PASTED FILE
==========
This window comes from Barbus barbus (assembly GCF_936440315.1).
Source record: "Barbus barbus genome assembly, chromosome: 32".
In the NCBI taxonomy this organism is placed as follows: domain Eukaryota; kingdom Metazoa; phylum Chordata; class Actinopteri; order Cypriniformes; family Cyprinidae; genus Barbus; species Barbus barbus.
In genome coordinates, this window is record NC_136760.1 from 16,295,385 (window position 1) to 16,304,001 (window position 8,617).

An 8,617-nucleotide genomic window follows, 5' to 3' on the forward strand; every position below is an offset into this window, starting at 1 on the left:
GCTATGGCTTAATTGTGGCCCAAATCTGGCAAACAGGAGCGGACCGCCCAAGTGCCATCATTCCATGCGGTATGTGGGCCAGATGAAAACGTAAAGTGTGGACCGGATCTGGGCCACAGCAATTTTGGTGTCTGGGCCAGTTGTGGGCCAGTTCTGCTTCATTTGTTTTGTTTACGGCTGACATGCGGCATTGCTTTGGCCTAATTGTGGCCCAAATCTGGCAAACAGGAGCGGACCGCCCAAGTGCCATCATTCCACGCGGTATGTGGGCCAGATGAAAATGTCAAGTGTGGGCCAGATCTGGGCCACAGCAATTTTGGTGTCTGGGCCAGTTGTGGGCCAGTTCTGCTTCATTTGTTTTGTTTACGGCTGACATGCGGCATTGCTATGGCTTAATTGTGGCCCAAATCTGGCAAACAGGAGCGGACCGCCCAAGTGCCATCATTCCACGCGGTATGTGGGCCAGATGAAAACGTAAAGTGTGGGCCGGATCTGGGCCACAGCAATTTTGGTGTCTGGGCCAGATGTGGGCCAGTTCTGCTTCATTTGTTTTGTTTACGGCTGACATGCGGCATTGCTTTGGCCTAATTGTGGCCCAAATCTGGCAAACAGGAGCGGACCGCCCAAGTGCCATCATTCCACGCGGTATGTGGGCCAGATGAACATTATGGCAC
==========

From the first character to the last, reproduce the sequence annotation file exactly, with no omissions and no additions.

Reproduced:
This window comes from Barbus barbus (assembly GCF_936440315.1).
Source record: "Barbus barbus genome assembly, chromosome: 32".
In the NCBI taxonomy this organism is placed as follows: domain Eukaryota; kingdom Metazoa; phylum Chordata; class Actinopteri; order Cypriniformes; family Cyprinidae; genus Barbus; species Barbus barbus.
In genome coordinates, this window is record NC_136760.1 from 16,295,385 (window position 1) to 16,304,001 (window position 8,617).

An 8,617-nucleotide genomic window follows, 5' to 3' on the forward strand; every position below is an offset into this window, starting at 1 on the left:
GCTATGGCTTAATTGTGGCCCAAATCTGGCAAACAGGAGCGGACCGCCCAAGTGCCATCATTCCATGCGGTATGTGGGCCAGATGAAAACGTAAAGTGTGGACCGGATCTGGGCCACAGCAATTTTGGTGTCTGGGCCAGTTGTGGGCCAGTTCTGCTTCATTTGTTTTGTTTACGGCTGACATGCGGCATTGCTTTGGCCTAATTGTGGCCCAAATCTGGCAAACAGGAGCGGACCGCCCAAGTGCCATCATTCCACGCGGTATGTGGGCCAGATGAAAATGTCAAGTGTGGGCCAGATCTGGGCCACAGCAATTTTGGTGTCTGGGCCAGTTGTGGGCCAGTTCTGCTTCATTTGTTTTGTTTACGGCTGACATGCGGCATTGCTATGGCTTAATTGTGGCCCAAATCTGGCAAACAGGAGCGGACCGCCCAAGTGCCATCATTCCACGCGGTATGTGGGCCAGATGAAAACGTAAAGTGTGGGCCGGATCTGGGCCACAGCAATTTTGGTGTCTGGGCCAGATGTGGGCCAGTTCTGCTTCATTTGTTTTGTTTACGGCTGACATGCGGCATTGCTTTGGCCTAATTGTGGCCCAAATCTGGCAAACAGGAGCGGACCGCCCAAGTGCCATCATTCCACGCGGTATGTGGGCCAGATGAACATTATGGCAC